Our teams are monitoring fraud, paying attention to the payment flow and a set of processes to ensure security, stability, and maintenance on the payment side.
But the main reason we made it handle Tumblr web payments and renewals is because it’s fully vertically integrated with the rest of our business and existing workflows.
I am pretty confident that this is not how you would imagine monetization features on Tumblr to work. The design had the following goals:
- Use each component of the existing ecosystem for its strenghts.
- Find gaps in those, and improve each component so other efforts (including the Open Source users) can benefit.
- Leave minimal footprint. No new dashboards, no new systems.
Ideally, each subsequent billing need should be a configuration, not a custom project to be maintained.
The alternative architectures we were discussing did not meet these goals:
- Combined backend for all Tumblr blogs, running on top of Stripe Connect (the obvious SAAS-like architecture with 4-5 bigger tables):
- Does not utilize our infrastructure
- Does not contribute to other products
- Requires custom management UIs and new dashboards for Fraud, Systems, and Accounting teams
- Creates issues with In-App-Purchases
- Running “One Big WooCommerce” – a design where it’s still WooCommerce under the hood, but are payments are aggregated on one store, instead of per-merchant:
- Cannot use WooCommerce Payments, requiring a custom payment gateway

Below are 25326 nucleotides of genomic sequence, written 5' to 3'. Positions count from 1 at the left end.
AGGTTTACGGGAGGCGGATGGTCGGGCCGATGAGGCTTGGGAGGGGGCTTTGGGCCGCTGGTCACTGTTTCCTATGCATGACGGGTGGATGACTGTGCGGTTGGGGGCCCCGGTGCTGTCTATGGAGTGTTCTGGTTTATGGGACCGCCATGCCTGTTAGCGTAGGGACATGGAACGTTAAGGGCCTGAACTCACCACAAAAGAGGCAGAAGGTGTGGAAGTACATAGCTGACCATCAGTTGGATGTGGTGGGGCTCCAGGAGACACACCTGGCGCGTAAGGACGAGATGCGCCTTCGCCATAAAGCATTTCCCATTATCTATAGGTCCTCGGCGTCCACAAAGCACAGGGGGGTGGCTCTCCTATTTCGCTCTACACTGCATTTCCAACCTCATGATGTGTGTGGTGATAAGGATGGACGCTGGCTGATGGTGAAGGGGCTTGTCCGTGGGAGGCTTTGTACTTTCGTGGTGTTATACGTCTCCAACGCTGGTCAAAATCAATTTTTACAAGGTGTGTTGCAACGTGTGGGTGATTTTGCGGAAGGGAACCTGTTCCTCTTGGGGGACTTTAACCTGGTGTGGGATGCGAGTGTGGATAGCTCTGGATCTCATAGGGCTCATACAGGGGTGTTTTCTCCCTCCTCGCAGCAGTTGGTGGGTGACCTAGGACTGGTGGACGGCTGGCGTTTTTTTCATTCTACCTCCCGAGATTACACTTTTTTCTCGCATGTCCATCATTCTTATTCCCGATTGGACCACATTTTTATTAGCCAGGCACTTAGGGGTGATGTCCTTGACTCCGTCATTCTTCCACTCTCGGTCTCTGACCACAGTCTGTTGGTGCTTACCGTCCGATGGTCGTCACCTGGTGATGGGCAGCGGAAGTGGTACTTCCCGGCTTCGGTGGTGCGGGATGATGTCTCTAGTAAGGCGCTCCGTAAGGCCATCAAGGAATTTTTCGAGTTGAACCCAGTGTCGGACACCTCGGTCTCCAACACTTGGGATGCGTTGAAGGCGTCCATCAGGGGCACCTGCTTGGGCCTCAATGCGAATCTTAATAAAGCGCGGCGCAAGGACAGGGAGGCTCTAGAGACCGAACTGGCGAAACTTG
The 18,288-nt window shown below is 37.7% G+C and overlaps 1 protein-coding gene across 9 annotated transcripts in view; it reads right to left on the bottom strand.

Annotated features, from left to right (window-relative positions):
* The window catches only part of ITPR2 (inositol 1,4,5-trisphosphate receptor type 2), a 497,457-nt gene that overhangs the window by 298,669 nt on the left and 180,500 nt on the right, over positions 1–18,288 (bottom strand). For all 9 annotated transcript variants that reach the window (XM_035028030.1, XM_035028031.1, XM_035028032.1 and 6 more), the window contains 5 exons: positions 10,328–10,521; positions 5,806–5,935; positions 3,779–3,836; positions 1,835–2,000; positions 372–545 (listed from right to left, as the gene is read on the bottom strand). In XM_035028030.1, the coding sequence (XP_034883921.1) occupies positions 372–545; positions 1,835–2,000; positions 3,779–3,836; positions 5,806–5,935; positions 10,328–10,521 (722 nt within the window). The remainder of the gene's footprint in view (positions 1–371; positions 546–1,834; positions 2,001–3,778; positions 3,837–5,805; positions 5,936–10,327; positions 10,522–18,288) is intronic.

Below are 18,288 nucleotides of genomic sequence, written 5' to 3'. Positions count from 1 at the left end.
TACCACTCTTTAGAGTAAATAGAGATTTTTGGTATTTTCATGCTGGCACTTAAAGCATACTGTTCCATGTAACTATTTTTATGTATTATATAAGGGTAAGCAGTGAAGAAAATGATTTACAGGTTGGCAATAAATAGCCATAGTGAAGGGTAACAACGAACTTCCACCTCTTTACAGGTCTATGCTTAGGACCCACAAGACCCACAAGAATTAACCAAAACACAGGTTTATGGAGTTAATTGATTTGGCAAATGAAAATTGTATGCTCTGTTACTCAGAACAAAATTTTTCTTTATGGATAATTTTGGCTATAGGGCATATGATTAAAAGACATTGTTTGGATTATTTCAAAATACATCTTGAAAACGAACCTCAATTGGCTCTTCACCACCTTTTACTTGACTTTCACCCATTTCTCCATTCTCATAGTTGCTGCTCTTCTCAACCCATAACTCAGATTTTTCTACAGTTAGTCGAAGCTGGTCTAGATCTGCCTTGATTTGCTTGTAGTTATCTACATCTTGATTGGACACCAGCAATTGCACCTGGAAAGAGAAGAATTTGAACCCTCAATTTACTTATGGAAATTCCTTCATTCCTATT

- Requires us to write custom logic for splitting revenue across “merchants”
Running hundreds of thousands of WooCommerce sites is easy compared to the gymnastics we had to perform to enable In-App-Purchases in the app.
We are effectively running a Marketplace on top of the Apple IAP API, and it’s not easy. I will describe it in a seperate post – subscribe to know where it’s ready:
Some lessons learned
This is a random assortment of lessons we learned:
- Just because you find a clever way to do it, it is not always worth it. You have to design for ease of maintenance in the future
- Real problems are org-chart problems. Everything technical is solvable, but organizational issues are much harder to untangle.
- Chekhov’s function: If you deploy a function to a shared codebase, chances are somebody is going to use it without the same precautions as you would take. Sanitize your inputs.
- It’s always the cache.
- Tumblr users really want to share porn, while both Apple and Stripe really do not want that.
- Running 80 000 database updates per minute is a bad idea.
- Complexity grows at an exponential rate. If you have 3 untested features, when something breaks, you don’t know what you can depend on. Even if you build on a stable foundation, it’s best to do it one story at a time.
- When your
wp_userstable is bigger than 300 million, than don’t create a user that owns more than 100 000 sites. As a role on each site is stored as a
user_meta, that giant entry will create cache timeouts.
- Composer autoloader filenames are incompatible with WordPress coding standards.
- WooCommerce boot order is a delicate beast.
- Your job is to code yourself out of the job
I want to give huge huge huge kudos to my amazing teammates who made this challenging architecture a reality:
And the entire product team using this infrastructure to build amazing features like crabs, so you can give crabs to other Tumblr users. It has been a joy to work with them.